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In the past, my January food columns have focused on healthy meals, designed to help you rebound from excessive and indulgent holiday eating. We’re ... not doing that this year.

I’ll totally be making healthy dinners (and lunches) this month, but do you really need me to offer you healthy options right now? No, you don’t. We still have plenty of reasons to be eating our feelings. So here’s a recipe for small-batch cinnamon rolls — just one portion of an unhealthy dessert, about six small rolls.

From-scratch cinnamon rolls are best fresh, anyway. I made these on New Year’s Eve and my husband and I ate the whole pan, allowing us a fresh start for 2021.


(Adapted from Stresscake)

Makes 5 to 6 rolls



1/2 teaspoon yeast

1 tablespoon warm water

7 tablespoons almond milk

1 cup plus 2 tablespoons unbleached all-purpose flour

2 1/2 teaspoons sugar

1/4 teaspoon baking soda

2 tablespoons vegetable oil

1/4 teaspoon salt

Vegetable oil for greasing bowl

For the filling:

2 tablespoons softened butter

1 tablespoon sugar

2 tablespoons dark brown sugar

3/4 teaspoon ground cinnamon

Pinch of salt

For the icing:

1 1/2 tablespoons cream cheese, softened

1 tablespoon butter, softened

1 teaspoon almond milk

1/4 cup powdered sugar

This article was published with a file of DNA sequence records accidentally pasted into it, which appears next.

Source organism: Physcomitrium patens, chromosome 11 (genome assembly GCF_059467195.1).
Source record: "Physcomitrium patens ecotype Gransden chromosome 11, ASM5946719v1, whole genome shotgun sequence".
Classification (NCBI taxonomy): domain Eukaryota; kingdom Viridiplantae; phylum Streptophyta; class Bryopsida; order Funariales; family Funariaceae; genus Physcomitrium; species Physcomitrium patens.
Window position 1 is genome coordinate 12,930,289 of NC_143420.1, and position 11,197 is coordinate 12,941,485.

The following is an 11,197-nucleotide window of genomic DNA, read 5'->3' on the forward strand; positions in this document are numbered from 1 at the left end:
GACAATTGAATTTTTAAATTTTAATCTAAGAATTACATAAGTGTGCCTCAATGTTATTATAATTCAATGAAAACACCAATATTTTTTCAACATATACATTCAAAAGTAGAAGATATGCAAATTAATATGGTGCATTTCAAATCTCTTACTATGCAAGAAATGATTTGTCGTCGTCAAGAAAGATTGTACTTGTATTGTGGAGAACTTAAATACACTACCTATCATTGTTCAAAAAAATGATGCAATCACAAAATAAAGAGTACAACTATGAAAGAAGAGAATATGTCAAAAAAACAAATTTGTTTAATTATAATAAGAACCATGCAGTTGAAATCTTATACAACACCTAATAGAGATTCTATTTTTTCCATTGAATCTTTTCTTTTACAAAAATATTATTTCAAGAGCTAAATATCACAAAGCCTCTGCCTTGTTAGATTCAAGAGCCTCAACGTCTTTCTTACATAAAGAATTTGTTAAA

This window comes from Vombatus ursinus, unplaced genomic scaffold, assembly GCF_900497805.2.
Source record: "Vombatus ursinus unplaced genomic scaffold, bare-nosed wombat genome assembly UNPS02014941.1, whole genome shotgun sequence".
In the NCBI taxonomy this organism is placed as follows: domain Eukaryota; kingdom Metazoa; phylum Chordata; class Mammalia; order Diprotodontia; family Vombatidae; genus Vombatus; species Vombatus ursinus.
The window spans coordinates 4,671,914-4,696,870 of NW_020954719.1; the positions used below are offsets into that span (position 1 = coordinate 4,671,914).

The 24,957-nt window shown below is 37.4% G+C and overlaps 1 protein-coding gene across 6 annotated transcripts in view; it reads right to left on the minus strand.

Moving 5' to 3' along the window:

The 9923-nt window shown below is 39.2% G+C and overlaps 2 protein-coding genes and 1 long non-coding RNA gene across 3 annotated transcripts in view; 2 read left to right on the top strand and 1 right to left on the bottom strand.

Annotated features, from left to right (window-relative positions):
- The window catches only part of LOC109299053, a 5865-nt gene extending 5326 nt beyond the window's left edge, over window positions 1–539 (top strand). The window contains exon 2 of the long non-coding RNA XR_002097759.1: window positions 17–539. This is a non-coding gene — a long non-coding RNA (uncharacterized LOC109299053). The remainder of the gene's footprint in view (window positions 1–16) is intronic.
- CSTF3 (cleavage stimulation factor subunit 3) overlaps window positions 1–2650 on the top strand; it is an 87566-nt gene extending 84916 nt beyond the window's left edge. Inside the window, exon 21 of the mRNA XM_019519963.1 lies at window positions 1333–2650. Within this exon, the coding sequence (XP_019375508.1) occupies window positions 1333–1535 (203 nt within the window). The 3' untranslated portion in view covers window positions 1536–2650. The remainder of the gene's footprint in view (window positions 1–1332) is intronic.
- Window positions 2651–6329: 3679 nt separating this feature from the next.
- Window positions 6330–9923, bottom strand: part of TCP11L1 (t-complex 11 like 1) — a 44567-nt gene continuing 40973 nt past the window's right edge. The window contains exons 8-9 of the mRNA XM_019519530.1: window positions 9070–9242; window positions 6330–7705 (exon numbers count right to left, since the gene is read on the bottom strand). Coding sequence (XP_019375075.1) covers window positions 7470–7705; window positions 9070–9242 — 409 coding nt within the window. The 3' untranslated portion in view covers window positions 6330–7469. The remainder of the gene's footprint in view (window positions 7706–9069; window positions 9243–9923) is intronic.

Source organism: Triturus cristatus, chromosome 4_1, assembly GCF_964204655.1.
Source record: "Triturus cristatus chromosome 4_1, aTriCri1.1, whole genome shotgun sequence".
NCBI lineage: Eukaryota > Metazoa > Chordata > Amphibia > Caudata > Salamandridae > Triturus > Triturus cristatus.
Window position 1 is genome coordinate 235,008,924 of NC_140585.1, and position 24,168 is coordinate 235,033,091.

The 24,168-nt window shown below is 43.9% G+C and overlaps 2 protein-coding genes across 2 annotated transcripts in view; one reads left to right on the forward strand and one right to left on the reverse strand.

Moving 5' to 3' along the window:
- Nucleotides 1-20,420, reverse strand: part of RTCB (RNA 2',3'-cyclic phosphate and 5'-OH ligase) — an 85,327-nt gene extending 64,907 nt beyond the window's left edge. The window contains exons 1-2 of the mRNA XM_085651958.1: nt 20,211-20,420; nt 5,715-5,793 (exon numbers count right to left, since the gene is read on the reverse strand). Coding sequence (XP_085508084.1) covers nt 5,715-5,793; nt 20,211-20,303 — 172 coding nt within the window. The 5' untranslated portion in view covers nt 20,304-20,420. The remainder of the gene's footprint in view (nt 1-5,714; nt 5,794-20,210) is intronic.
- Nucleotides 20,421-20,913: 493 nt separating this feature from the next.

1/2 teaspoon vanilla extract

Pinch of salt


Make the dough and first rise: Let yeast bloom in warm water for 5 minutes or until foamy. Best to do this in the bowl you’ll be using to mix. Once yeast blooms, add all other dough ingredients and mix until a dough forms and nothing is sticking to the side of the bowl.

Turn out onto a lightly floured surface and knead 1 to 2 minutes. (This is a really nice dough and you probably won’t need the entire 2 minutes before it’s smooth and elastic.)

Grease a bowl with a splash of vegetable oil and add dough, cover tightly with plastic wrap or tinfoil, and let rise at least 1 hour.

Make the filling: Mix together butter, sugars, cinnamon and salt. If butter is too stiff, you can microwave the ingredients for 10 seconds to soften and help everything become homogenous. Don’t go longer than this; you want a smooth paste, not a liquid.

Once dough has risen to the point where it has doubled in size, roll out on a lightly floured surface until it’s approximately 10 inches by 12 inches. Spread filling on your 10x12 rectangle, leaving around 1/2 to 1 inch of the longer edge naked/without filling.

Starting with the 12-inch side of your dough that has filling spread to the edge, fold over 1/2-inch to start rolling, then roll your dough into a log. Brush a little water along the edge of the dough to seal — just a few drops. Cut your log into six equal pieces.

Liberally butter a small baking dish (I used a 6-inch circular aluminum pan) or muffin tin and place cinnamon rolls in the dish, then cover tightly with plastic and let rise again, at least an hour or until rolls have about doubled in size.

Mix frosting ingredients together, and microwave for 10 seconds if things aren’t coming together smoothly. Set aside.

Preheat oven to 350 degrees F. Bake 18 to 22 minutes, until rolls are just golden brown (or further if you like them a bit toasty). Let cool completely before frosting.


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